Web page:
Other documentation to put in place now includes a written policy for taking advantage of new “repair regulations.” These rules let you currently deduct certain purchases of assets that might otherwise have to be capitalized.
One more reason to start managing your 2014 AGI early in the year is the net investment income tax. This 3.8% surtax generally applies when you have investment income, including, capital gains, interest, and dividends, and your AGI exceeds $200,000 ($250,000 when you’re married filing jointly).
Income from passive activities, such as businesses in which you own shares but do not “materially participate,” is also subject to the tax. Since material participation is typically measured on the basis of the time you spend working in the business during the year, a smart beginning-of-the-year tax strategy is to create a schedule for increasing your hours.
If you own more than one business and there’s simply not enough time to materially participate in all of them no matter how early you start, you may be able to “group” the different activities. Grouping lets you combine your hours to meet the material participation rules. If you grouped activities in a prior year, special circumstances may give you the opportunity to make changes in 2014.
Consider taxes in setting your 2014 investment strategy
As you investigate opportunities for managing your portfolio in 2014, remember to pause and plan for the effect of tax laws. Here are some important rules to consider.
Capital gain tax rates
For 2014, the tax rate you’ll pay on gains from sales of assets depends on your taxable income and how long you’ve owned the investment. Gains on assets owned a year or less are taxed at the same rate as your ordinary income.
The rate for qualified dividends and sales of most assets you own longer than a year can vary.
- The rate is 0% when you’re married filing a joint return and your income is $73,800 or less ($36,900 when you’re single).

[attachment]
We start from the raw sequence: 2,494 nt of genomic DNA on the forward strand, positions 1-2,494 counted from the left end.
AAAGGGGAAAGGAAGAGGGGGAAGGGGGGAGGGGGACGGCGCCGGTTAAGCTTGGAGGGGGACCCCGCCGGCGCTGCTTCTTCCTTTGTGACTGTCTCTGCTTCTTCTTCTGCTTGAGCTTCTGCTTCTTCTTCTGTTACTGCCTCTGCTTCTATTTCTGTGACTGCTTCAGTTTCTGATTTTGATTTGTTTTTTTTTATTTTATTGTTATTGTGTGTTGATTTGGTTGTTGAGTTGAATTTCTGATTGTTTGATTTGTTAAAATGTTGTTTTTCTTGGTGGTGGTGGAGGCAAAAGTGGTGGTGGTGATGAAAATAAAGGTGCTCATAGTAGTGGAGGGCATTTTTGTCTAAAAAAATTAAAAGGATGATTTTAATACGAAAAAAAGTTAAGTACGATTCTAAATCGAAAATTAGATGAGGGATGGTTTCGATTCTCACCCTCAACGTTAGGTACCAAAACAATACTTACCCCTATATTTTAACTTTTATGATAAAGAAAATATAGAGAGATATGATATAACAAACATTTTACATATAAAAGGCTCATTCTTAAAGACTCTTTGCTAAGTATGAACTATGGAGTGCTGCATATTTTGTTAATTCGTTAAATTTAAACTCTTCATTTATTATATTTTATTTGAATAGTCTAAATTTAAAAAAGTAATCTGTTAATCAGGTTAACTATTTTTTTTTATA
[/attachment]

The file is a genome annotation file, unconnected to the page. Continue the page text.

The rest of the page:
- When your income is between $73,800 and $457,600 ($36,900 and $406,750 for single filers), the maximum rate is 15%.
- A 20% rate applies when your taxable income is more than $457,600 ($406,750 when your filing status is single).
- The 3.8% surtax applies to your income from capital gains, interest, and dividends when your adjusted gross income exceeds $250,000 ($200,000 when you’re filing single).
Analyze your options
Your overall financial goals should be complemented by planning strategies for tax-efficient investing. For example, purchasing stocks and other securities that offer long-term growth potential instead of current income from dividends can help reduce the amount of income subject to the net investment income tax. However, if you need cash flow from your investments, you might choose an alternative tax-saving strategy, such as adding tax-free municipal bonds to your portfolio. A mix of the two could be preferable if you’re subject to the alternative minimum tax.
Likewise, the same analysis applies to investment accounts. Let’s say you own bonds or other investments that generate taxable interest income. Holding these assets in a taxable account means that you will pay federal income tax based on your ordinary tax rate. Including them in tax-advantaged accounts such as IRAs might be a better idea because you could delay the tax bill until you begin making withdrawals.
We can help you create the best plan for 2014. So, please give us a call at (212)605-0276 to discuss the tax consequences of your investment decisions.
IRS CIRCULAR 230 DISCLOSURE: To ensure compliance with Treasury Department regulations, we inform you that any U.S. federal tax advice contained is not intended or written to be used, and cannot be used for the purpose of (i) avoiding penalties that may be imposed under the U.S. Internal Revenue Code or (ii) promoting, marketing or recommending to another party any transaction or matter addressed herein